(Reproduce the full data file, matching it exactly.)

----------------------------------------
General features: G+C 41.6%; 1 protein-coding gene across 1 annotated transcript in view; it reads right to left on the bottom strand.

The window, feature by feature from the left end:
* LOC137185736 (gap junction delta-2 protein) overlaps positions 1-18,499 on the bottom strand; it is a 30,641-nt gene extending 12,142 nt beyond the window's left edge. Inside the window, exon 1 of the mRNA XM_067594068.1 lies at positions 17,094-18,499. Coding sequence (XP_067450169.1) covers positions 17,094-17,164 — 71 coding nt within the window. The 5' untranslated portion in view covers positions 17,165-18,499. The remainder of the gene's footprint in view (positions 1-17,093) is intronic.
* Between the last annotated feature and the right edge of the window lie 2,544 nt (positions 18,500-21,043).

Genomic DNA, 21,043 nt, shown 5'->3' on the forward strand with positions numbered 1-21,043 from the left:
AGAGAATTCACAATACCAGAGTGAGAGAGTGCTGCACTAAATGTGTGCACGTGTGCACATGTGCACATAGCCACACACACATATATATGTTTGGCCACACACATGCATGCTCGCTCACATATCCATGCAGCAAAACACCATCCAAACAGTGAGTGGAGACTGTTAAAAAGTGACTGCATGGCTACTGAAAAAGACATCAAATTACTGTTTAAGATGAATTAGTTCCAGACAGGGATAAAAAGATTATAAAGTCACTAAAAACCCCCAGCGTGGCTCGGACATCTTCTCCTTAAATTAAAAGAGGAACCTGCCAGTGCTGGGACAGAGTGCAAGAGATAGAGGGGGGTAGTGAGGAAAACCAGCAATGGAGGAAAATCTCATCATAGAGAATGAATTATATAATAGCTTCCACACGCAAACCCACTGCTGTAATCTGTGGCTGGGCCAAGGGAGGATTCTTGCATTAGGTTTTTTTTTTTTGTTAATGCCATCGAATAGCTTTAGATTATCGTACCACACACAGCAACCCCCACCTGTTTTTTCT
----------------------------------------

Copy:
General features: G+C 41.6%; 1 protein-coding gene across 1 annotated transcript in view; it reads right to left on the bottom strand.

The window, feature by feature from the left end:
* LOC137185736 (gap junction delta-2 protein) overlaps positions 1-18,499 on the bottom strand; it is a 30,641-nt gene extending 12,142 nt beyond the window's left edge. Inside the window, exon 1 of the mRNA XM_067594068.1 lies at positions 17,094-18,499. Coding sequence (XP_067450169.1) covers positions 17,094-17,164 — 71 coding nt within the window. The 5' untranslated portion in view covers positions 17,165-18,499. The remainder of the gene's footprint in view (positions 1-17,093) is intronic.
* Between the last annotated feature and the right edge of the window lie 2,544 nt (positions 18,500-21,043).

Genomic DNA, 21,043 nt, shown 5'->3' on the forward strand with positions numbered 1-21,043 from the left:
AGAGAATTCACAATACCAGAGTGAGAGAGTGCTGCACTAAATGTGTGCACGTGTGCACATGTGCACATAGCCACACACACATATATATGTTTGGCCACACACATGCATGCTCGCTCACATATCCATGCAGCAAAACACCATCCAAACAGTGAGTGGAGACTGTTAAAAAGTGACTGCATGGCTACTGAAAAAGACATCAAATTACTGTTTAAGATGAATTAGTTCCAGACAGGGATAAAAAGATTATAAAGTCACTAAAAACCCCCAGCGTGGCTCGGACATCTTCTCCTTAAATTAAAAGAGGAACCTGCCAGTGCTGGGACAGAGTGCAAGAGATAGAGGGGGGTAGTGAGGAAAACCAGCAATGGAGGAAAATCTCATCATAGAGAATGAATTATATAATAGCTTCCACACGCAAACCCACTGCTGTAATCTGTGGCTGGGCCAAGGGAGGATTCTTGCATTAGGTTTTTTTTTTTTGTTAATGCCATCGAATAGCTTTAGATTATCGTACCACACACAGCAACCCCCACCTGTTTTTTCT